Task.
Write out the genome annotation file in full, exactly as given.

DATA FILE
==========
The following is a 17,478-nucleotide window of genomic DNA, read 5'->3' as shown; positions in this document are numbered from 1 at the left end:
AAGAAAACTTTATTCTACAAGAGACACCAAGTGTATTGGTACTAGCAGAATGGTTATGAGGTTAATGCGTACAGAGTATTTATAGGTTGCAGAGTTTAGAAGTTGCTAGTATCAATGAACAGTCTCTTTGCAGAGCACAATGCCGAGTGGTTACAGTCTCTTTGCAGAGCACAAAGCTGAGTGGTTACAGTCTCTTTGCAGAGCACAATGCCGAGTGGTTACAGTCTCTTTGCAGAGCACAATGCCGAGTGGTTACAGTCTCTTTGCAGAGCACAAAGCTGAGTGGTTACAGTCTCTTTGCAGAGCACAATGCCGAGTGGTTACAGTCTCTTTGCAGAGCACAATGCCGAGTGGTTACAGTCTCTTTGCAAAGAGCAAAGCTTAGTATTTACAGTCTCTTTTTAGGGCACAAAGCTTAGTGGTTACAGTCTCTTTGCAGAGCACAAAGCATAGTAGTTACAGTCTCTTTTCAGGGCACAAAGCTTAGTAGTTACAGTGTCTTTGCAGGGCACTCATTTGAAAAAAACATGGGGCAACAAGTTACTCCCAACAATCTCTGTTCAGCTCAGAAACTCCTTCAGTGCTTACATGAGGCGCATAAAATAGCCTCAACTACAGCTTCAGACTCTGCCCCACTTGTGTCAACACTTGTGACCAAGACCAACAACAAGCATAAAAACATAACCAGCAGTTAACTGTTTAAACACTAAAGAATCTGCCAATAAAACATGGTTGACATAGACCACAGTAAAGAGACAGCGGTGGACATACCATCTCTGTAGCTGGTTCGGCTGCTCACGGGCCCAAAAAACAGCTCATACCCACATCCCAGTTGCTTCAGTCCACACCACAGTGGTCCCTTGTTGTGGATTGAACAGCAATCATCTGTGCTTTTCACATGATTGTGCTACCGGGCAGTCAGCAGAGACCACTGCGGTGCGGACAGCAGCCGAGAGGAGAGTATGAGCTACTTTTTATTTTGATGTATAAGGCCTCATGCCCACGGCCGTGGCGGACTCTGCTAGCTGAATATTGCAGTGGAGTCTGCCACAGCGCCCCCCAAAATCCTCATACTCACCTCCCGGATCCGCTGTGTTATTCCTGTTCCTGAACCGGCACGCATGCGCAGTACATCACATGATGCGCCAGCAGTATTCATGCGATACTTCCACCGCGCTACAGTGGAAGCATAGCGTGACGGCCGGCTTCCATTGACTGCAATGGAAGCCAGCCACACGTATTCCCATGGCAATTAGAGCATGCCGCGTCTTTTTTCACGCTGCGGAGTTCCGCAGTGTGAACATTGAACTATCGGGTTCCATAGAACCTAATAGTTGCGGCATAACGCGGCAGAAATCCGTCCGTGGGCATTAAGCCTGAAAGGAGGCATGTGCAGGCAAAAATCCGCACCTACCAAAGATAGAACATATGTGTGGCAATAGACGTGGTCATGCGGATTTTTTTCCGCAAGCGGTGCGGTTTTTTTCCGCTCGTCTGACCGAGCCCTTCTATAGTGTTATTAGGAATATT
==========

The following is a 17,478-nucleotide window of genomic DNA, read 5'->3' as shown; positions in this document are numbered from 1 at the left end:
AAGAAAACTTTATTCTACAAGAGACACCAAGTGTATTGGTACTAGCAGAATGGTTATGAGGTTAATGCGTACAGAGTATTTATAGGTTGCAGAGTTTAGAAGTTGCTAGTATCAATGAACAGTCTCTTTGCAGAGCACAATGCCGAGTGGTTACAGTCTCTTTGCAGAGCACAAAGCTGAGTGGTTACAGTCTCTTTGCAGAGCACAATGCCGAGTGGTTACAGTCTCTTTGCAGAGCACAATGCCGAGTGGTTACAGTCTCTTTGCAGAGCACAAAGCTGAGTGGTTACAGTCTCTTTGCAGAGCACAATGCCGAGTGGTTACAGTCTCTTTGCAGAGCACAATGCCGAGTGGTTACAGTCTCTTTGCAAAGAGCAAAGCTTAGTATTTACAGTCTCTTTTTAGGGCACAAAGCTTAGTGGTTACAGTCTCTTTGCAGAGCACAAAGCATAGTAGTTACAGTCTCTTTTCAGGGCACAAAGCTTAGTAGTTACAGTGTCTTTGCAGGGCACTCATTTGAAAAAAACATGGGGCAACAAGTTACTCCCAACAATCTCTGTTCAGCTCAGAAACTCCTTCAGTGCTTACATGAGGCGCATAAAATAGCCTCAACTACAGCTTCAGACTCTGCCCCACTTGTGTCAACACTTGTGACCAAGACCAACAACAAGCATAAAAACATAACCAGCAGTTAACTGTTTAAACACTAAAGAATCTGCCAATAAAACATGGTTGACATAGACCACAGTAAAGAGACAGCGGTGGACATACCATCTCTGTAGCTGGTTCGGCTGCTCACGGGCCCAAAAAACAGCTCATACCCACATCCCAGTTGCTTCAGTCCACACCACAGTGGTCCCTTGTTGTGGATTGAACAGCAATCATCTGTGCTTTTCACATGATTGTGCTACCGGGCAGTCAGCAGAGACCACTGCGGTGCGGACAGCAGCCGAGAGGAGAGTATGAGCTACTTTTTATTTTGATGTATAAGGCCTCATGCCCACGGCCGTGGCGGACTCTGCTAGCTGAATATTGCAGTGGAGTCTGCCACAGCGCCCCCCAAAATCCTCATACTCACCTCCCGGATCCGCTGTGTTATTCCTGTTCCTGAACCGGCACGCATGCGCAGTACATCACATGATGCGCCAGCAGTATTCATGCGATACTTCCACCGCGCTACAGTGGAAGCATAGCGTGACGGCCGGCTTCCATTGACTGCAATGGAAGCCAGCCACACGTATTCCCATGGCAATTAGAGCATGCCGCGTCTTTTTTCACGCTGCGGAGTTCCGCAGTGTGAACATTGAACTATCGGGTTCCATAGAACCTAATAGTTGCGGCATAACGCGGCAGAAATCCGTCCGTGGGCATTAAGCCTGAAAGGAGGCATGTGCAGGCAAAAATCCGCACCTACCAAAGATAGAACATATGTGTGGCAATAGACGTGGTCATGCGGATTTTTTTCCGCAAGCGGTGCGGTTTTTTTCCGCTCGTCTGACCGAGCCCTTCTATAGTGTTATTAGGAATATT